Sound people complain, and we should complain because of our low status in storytelling relative to the importance of our contribution.  But progress gets made.  Larry Blake reminded me a few days ago about Murray Spivack, a mixer whose films won 11 Academy Awards for sound, but he only got two of them.  Murray mixed from the 1930’s to the 1960’s, and before the 60’s the Sound Oscar went not to the people who actually did the sound work but instead to the bureaucrats who ran the sound departments at the big studios.  I guess the idea was that sound was a communal effort.  Of course the visuals were a communal effort too, but you can bet that the cinematographer, not the head of the camera department at the studio, was always the one up there on the stage to accept the statuette.  Sound editors didn’t get Oscars on a regular basis until the 1980’s.

Though the budgets continue to get smaller, and schedules shorter, there are other reasons to be optimistic.  One is the Sundance Institute’s annual Music and Sound Design Lab at Skywalker Sound.  Young filmmakers are introduced to the idea that the time to begin thinking seriously about the sound in their movies is in pre-production, and I can testify that it’s a joy to see that light bulb flashing on in their heads.  Nothing to complain about there.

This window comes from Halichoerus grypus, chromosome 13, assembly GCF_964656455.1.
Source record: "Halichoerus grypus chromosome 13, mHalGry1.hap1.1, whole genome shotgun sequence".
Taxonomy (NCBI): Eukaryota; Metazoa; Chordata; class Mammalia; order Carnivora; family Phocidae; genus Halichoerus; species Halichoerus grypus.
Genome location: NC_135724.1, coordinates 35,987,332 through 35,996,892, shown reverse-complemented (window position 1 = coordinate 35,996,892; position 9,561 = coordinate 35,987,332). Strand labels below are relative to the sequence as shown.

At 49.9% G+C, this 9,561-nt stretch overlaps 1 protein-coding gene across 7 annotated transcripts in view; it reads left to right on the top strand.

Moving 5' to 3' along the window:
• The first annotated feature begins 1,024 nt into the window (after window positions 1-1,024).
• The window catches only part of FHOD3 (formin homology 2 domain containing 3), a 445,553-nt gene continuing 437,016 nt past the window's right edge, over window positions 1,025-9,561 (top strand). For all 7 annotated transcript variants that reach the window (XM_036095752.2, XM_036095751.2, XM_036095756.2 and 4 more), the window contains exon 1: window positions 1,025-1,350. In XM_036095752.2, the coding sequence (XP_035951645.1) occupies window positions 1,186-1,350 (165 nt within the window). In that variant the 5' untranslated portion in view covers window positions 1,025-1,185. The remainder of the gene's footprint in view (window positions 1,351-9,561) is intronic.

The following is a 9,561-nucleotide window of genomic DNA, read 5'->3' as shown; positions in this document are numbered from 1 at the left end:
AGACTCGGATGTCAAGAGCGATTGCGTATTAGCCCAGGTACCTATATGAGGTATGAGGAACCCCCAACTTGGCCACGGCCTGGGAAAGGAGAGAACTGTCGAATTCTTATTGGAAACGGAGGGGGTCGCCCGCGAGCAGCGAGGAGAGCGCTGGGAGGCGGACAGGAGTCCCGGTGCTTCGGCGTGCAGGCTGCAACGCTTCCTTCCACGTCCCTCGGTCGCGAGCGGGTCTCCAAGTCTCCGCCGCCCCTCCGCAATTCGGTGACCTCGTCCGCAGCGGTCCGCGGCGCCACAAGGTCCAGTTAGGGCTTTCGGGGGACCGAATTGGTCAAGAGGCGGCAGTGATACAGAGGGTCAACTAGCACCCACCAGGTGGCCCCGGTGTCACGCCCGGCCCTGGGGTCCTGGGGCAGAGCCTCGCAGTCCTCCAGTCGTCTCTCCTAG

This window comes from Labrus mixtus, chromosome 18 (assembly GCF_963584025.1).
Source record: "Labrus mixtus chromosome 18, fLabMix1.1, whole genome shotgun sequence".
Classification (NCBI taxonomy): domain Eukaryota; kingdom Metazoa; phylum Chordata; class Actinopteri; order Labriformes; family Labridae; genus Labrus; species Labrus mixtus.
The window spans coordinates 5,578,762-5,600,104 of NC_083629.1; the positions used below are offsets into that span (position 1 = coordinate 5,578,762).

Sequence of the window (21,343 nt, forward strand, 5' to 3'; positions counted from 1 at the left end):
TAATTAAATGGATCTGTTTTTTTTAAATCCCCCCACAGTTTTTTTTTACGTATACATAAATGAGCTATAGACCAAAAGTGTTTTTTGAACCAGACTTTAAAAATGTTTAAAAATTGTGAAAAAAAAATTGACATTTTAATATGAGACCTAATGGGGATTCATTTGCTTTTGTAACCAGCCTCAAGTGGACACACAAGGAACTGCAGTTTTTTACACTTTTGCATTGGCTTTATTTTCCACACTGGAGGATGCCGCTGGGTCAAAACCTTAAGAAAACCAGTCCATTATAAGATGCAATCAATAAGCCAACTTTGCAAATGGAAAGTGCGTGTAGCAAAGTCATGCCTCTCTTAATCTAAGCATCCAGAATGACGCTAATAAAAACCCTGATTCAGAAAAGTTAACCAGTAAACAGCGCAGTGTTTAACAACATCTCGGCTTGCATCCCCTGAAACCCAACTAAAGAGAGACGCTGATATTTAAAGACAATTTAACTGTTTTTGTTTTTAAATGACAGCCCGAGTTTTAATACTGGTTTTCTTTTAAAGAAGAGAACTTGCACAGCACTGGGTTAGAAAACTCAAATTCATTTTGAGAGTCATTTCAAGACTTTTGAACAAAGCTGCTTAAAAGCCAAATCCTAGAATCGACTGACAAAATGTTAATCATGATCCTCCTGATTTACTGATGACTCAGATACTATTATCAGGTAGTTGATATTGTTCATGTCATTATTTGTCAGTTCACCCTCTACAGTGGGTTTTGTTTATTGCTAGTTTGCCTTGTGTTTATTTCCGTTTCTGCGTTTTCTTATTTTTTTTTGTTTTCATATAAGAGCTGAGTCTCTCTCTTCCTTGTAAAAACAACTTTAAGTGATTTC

Randy Thom


Larry Blake:

Murray Spivack :




One thought

  1. Well said. Since it is also an invisible format and no qualification is actually in place for most industries when it comes to sound, anyone can have an opinion. Because of this it is often an after thought to productions.

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